(Photo credits: Pocket-lint)
So the Samsung Galaxy S4 has just been released and it’s specifications are as superlative as everyone was expecting. It’s fast, it’s beautiful and it has pretty much everything that you’d expect from such a high-end phone. But apart from the supreme hardware specs, there is a big problem with the Galaxy S4.
TouchWiz — It’s the most hideous and the most gimmicky user interface you’ll find in the current generation smartphones.
As a person who has previously owned all the first three Galaxy S phones (S, S2 and S3) and eventually switched to the Nexus 4, I find the level of Gingerbread-ish modifications done by Samsung in TouchWiz on top of vanilla Android completely baffling.
Design wise, TouchWiz still looks the same as it did on my old Samsung Galaxy S2, which was then running Gingerbread at the time of its release. It would have looked great if we were still living in 2011 i.e., the year when 2.3 Gingerbread was the newest version of Android. But it’s 2013 now, Samsung.
Being an old customer, I was pretty aware of Samsung’s if it ain’t broke don’t fix it strategy, but was still hoping against hope for a better user interface than the dated TouchWiz. But Samsung, once again, showed that gimmicks mean more to the company (for which practical usages are too hard to find) than evolving their skin with the course of time to match Android’s design aesthetics.
While other manufacturers have been doing their best to match the vanilla Android profile by keeping their modifications as minimal as possible, Samsung, like a small child, simply refuses to tone down TouchWiz despite receiving so much hammering from the tech blogosphere.
BUT HOW BAD IT REALLY IS?
To get an idea, think of the second version of TouchWiz that shipped with the Samsung Galaxy S II and combine its design with the newest version of Android. What you get as the result is how the newest TouchWiz in the Samsung Galaxy S4 looks like. New phone, same old, shoddy design.
Here are a few photos and screenshots comparing TouchWiz with vanilla Android. I’ll add more photos here as I’m able to find them.
Google Search Widget:
That’s the year and a half old Google Search widget which Samsung is using in the newest TouchWiz!
(The above photo is blurry, yes, but it was the best I could find after going through several videos. Basically, it looks like almost the same as it did in the Samsung Galaxy S3. Screenshot here.)
It’s confusing to see how hard Samsung is trying to disconcert the simplicity of Android’s aesthetics by wasting both time and human resources on designing stuff that look similar to old glossy Web 2.0 websites.
Moreover, it’s not just the visual experience of Android that Samsung is ruining with TouchWiz, but the phone’s responsiveness as well.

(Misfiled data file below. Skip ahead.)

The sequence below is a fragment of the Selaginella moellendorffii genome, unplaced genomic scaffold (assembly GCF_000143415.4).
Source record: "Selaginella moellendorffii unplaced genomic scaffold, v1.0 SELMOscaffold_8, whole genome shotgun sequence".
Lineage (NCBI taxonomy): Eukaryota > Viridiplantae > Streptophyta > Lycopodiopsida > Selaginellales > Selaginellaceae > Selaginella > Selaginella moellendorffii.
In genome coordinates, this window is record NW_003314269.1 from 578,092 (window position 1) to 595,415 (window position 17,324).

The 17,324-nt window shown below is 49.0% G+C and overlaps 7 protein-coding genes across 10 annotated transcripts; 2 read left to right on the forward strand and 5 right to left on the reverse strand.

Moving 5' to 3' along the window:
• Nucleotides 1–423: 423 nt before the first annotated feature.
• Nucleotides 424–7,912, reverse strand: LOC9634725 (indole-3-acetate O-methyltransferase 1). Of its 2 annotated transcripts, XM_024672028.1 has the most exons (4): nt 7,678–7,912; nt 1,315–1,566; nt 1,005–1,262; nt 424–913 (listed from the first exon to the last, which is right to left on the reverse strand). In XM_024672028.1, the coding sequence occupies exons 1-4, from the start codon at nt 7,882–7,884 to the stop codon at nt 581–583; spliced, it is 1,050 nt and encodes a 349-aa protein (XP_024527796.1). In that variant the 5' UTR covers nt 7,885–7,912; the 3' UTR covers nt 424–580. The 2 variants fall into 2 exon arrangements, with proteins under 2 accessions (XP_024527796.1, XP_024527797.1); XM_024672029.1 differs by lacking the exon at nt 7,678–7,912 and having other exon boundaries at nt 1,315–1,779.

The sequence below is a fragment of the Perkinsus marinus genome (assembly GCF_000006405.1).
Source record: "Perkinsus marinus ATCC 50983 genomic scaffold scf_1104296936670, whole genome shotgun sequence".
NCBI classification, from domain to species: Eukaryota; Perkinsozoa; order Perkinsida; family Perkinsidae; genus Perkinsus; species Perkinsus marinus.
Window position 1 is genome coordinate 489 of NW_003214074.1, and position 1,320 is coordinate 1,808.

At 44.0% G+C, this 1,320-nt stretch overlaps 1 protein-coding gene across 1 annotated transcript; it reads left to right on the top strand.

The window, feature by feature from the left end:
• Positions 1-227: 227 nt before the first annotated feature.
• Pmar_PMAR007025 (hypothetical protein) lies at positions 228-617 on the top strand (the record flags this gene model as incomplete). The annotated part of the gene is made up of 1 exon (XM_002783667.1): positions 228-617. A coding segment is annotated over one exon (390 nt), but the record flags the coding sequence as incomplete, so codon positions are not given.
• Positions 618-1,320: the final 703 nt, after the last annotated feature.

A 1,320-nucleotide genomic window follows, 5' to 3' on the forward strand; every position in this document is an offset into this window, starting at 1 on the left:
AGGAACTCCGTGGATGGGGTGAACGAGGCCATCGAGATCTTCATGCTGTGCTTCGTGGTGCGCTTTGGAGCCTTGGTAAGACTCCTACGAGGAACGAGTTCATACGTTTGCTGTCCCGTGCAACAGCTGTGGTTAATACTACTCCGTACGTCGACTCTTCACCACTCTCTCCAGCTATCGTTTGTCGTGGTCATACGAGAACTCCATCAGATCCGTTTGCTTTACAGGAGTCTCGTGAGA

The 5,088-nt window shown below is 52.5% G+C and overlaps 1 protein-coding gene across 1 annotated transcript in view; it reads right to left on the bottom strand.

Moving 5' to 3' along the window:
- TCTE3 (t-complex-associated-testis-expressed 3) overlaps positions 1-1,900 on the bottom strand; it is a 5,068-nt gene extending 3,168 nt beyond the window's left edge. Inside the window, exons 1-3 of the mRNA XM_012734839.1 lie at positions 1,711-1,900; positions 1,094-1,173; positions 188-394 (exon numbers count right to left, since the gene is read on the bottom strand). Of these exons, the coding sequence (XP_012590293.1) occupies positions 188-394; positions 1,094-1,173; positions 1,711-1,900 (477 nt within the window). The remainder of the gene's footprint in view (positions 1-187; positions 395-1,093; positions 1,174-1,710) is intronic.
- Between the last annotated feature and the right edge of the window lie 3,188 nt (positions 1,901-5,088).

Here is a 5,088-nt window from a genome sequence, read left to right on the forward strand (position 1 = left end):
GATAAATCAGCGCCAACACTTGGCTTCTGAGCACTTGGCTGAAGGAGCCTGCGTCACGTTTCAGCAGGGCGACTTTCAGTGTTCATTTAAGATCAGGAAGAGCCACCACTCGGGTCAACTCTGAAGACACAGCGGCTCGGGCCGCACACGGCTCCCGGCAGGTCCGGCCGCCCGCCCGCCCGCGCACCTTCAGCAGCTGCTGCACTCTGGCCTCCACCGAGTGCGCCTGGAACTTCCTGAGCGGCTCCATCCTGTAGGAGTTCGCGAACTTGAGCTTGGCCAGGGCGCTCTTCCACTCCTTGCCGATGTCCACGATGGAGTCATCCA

Let’s take the previous Galaxy for example. The Samsung Galaxy S3, which was released last year packing in a quad-core CPU, shows more stutters when compared with the dual-core Galaxy Nexus, thanks to the poorly designed TouchWiz (or the Nature UX). I haven’t personally used the Samsung Galaxy S4 yet, but after watching various review videos on the internet, I can safely assume that Samsung hasn’t been able to achieve ‘that buttery’ level of smoothness yet even after punching in eight (4 + 4) CPU cores.
Watch this video if you don’t believe me. You can find more on the internet.
And I’m not the only one who’s complaining about Samsung’s desperation of differentiating its phone from others by adding gimmicks to it. Ron Amadeo of AndroidPolice too agrees that:
TouchWiz still looks similar to how it looked back in the Gingerbread days on the Galaxy S2, with minor improvements.
He further adds that:
The two worst parts of the Galaxy S 3 were the plasticky outsides and ugly, dated skin, and it seems like Samsung has done very little to remedy these issues.
Brent Rose of Gizmodo also found the Samsung Galaxy S4 to be laggy:
When flicking between screens, opening apps, and taking photos there was clear lag on the Galaxy S IV… …Truthfully, there are too many modifications to go into, and most of them aren’t things you’ll ever use. Which is really the S IV’s biggest problem.
Innovation or Gimmicks?
The title of this section has been blatantly copied inspired from Ben Woods (ZDNet)’s article, because it hits the nail right on the point.
I’ll say it honestly: the Group Play feature of the Samsung Galaxy S4 is amazing. It lets you create a mesh network of Galaxy S4 phones using NFC for sharing photos, listening to music and gaming together. But that’s it.
Smart Scroll, Air View, Smart Pause and other ‘Smart’ features, which although sound impressive at first, will rarely find place in your daily smartphone usage. You’ll still prefer using your fingers for scrolling web-pages instead of tilting it. And since it relies on the front camera, it’s pretty much useless at low light. And also not to forget, these features will only work in ‘certain’ apps including the the default web browser and ChatON (Samsung’s version of WhatsApp).
Pardon me for again quoting Gizmodo for their views about the Smart Scroll feature:
The S IV that we played with seemed to have trouble setting the base angle, so it would scroll up or down even when you didn’t want to. When it worked it was fine, but more often than not it was a frustrating mess.
Summing it up, the Samsung Galaxy S4 is a nice device. It’s a great device, actually, but the UI is a matter of frustration. They could have easily spent more time on fixing the lags and other design related issues instead of wasting their time on all those smart features.
The real problem, however, is that Samsung will be least bothered with our complaints. It is again going to spend truckloads of money on marketing and again helping its latest handset to sell in massive figures, shadowing other (and better phones (my personal view*)) like the HTC One. * – brackets inside brackets. Yep.